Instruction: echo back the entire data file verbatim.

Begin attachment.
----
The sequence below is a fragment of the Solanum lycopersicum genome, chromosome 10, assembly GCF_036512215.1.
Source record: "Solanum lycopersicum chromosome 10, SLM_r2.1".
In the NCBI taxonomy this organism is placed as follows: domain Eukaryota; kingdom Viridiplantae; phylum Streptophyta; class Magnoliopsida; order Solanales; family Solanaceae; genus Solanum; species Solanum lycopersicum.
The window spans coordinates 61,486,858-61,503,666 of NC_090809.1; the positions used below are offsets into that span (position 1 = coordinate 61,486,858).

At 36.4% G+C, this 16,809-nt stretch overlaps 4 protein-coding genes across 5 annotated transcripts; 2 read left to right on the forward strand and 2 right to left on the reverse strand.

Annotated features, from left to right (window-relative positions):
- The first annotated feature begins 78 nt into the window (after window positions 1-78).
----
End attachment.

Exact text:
The sequence below is a fragment of the Solanum lycopersicum genome, chromosome 10, assembly GCF_036512215.1.
Source record: "Solanum lycopersicum chromosome 10, SLM_r2.1".
In the NCBI taxonomy this organism is placed as follows: domain Eukaryota; kingdom Viridiplantae; phylum Streptophyta; class Magnoliopsida; order Solanales; family Solanaceae; genus Solanum; species Solanum lycopersicum.
The window spans coordinates 61,486,858-61,503,666 of NC_090809.1; the positions used below are offsets into that span (position 1 = coordinate 61,486,858).

At 36.4% G+C, this 16,809-nt stretch overlaps 4 protein-coding genes across 5 annotated transcripts; 2 read left to right on the forward strand and 2 right to left on the reverse strand.

Annotated features, from left to right (window-relative positions):
- The first annotated feature begins 78 nt into the window (after window positions 1-78).